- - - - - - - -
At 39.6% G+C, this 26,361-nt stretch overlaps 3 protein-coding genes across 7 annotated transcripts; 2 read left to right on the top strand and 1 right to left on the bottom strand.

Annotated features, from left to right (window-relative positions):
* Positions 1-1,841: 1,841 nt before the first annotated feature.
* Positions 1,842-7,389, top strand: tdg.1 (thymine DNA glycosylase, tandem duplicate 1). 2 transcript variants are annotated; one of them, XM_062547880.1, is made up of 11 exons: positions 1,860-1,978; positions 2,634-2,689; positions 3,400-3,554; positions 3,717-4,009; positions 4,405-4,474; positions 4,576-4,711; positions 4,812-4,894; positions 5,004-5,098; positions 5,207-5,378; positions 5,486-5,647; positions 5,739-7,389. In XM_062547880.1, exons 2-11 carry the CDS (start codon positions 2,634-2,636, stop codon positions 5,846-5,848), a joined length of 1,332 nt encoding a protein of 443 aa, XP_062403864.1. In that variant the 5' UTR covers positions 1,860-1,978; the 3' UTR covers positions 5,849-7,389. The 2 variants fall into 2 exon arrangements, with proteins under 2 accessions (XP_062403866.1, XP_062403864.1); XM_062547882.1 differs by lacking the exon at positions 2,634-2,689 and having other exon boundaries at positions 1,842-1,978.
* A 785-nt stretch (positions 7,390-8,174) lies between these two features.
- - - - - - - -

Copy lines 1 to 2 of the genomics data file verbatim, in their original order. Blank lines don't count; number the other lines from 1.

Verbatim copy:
At 39.6% G+C, this 26,361-nt stretch overlaps 3 protein-coding genes across 7 annotated transcripts; 2 read left to right on the top strand and 1 right to left on the bottom strand.

Annotated features, from left to right (window-relative positions):